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Here’s why the government wants to ban Camel Crush Bold cigarettes

September 16, 2015, 8:07 PM UTC
Samuel Johnson, 20, a student at Harold Washington College in the Loop, smokes a menthol cigarette outside while between classes.
Photograph by Phil Velasquez—Chicago Tribune MCT via Getty Images

The tobacco industry saw a major change recently after the Food and Drug Administration ordered four major cigarette brands to cease sales in the U.S. Here’s why.

The four brands – Camel Crush Bold, Pall Mall Deep Set Recessed Filter, Pall Mall Deep Set Recessed Filter Menthol and Vantage Tech 13 – fall under the purview of the RJ Reynolds Tobacco company. In its statement, the FDA cited a 2009 federal law that allow the agency to reject tobacco products that scientists believed posed “greater public health risks than comparable products on the market”.

What is the 2009 law that was used? In short, it is the Tobacco Control Act, a landmark bill that was signed into law that gives the FDA unprecedented powers to regulate tobacco products for the first time. Signed into law on June 22, 2009, the FDA can compel the tobacco industry to put more effective warning labels, enforce restrictions on advertising, review alleged misleading product claims and require companies to disclose what’s inside their products. The agency can also ban tobacco products outright that they deem are riskier than normal.

At the time, President Barack Obama – himself a struggling quitter of smoking – said the law would mark a major step in curbing the sale of tobacco products to the young, and was aimed at addressing the 400,000 who die every year through smoking-related diseases. “All of us are finally about to achieve victory with this bill, a bill that truly defines change in Washington,” he said at that time.

In June 2013, the FDA made history by enforcing this law, rejecting four new products from the Lorillard Tobacco Company, known for their Newport cigarettes. “This is the first time in history that a federal agency has told tobacco companies that they could not market a new or modified cigarette because of the public health problems they pose,” Matthew L. Myers, president of the advocacy group Campaign for Tobacco-Free Kids, told the New York Times.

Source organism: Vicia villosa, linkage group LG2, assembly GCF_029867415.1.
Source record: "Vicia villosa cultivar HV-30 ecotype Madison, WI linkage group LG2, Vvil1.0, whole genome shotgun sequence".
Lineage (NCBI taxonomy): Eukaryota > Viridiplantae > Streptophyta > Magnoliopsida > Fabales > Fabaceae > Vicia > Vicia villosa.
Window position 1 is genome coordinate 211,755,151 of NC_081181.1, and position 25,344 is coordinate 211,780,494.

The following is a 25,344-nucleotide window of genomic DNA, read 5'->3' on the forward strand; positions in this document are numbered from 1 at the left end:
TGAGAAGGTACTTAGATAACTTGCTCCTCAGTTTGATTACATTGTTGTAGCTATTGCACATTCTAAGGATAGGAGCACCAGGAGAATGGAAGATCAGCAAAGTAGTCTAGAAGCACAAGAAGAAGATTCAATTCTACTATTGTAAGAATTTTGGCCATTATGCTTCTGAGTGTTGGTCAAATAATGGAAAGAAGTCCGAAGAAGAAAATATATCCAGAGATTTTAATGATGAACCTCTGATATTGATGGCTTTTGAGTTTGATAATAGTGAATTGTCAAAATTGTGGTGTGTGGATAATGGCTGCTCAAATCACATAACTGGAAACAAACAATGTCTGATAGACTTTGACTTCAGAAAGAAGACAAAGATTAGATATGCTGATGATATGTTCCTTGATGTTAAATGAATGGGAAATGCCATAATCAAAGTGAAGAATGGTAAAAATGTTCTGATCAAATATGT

This time, the FDA is going after a stream of modified tobacco products that are marketed as flavored and supposed milder cigarettes. In 2009, there was a growing outcry over the newly introduced list of banned tobacco products containing flavoring. While most flavors were eliminated, menthol-flavored cigarettes were exempted, even though anti-tobacco lobbyists have said the cooling flavor is used to suppress the harshness of cigarettes, thereby increasing smoking initiation amongst youth and young adults.

A later FDA study confirmed that finding, equating menthol cigarettes with a greater likelihood of addiction and posed “a public health risk above that seen with nonmenthol cigarettes”.

It is likely that these findings have led to the FDA banning what seems to be a group of modified products from RJ Reynolds, two of which are menthol-based. While the four brands make up less than 1% of RJ Reynolds’ sales volume, according to a research note by Cowen and Company, the FDA’s move could have far-reaching effects on the industry. About 30% of the 44 million smokers in the U.S. identify menthols as their preferred cigarette, and around 57% of the young smoked menthols. The FDA’s new powers could further reduce cigarette smoking, continuing a 50-year decline as the chart below shows: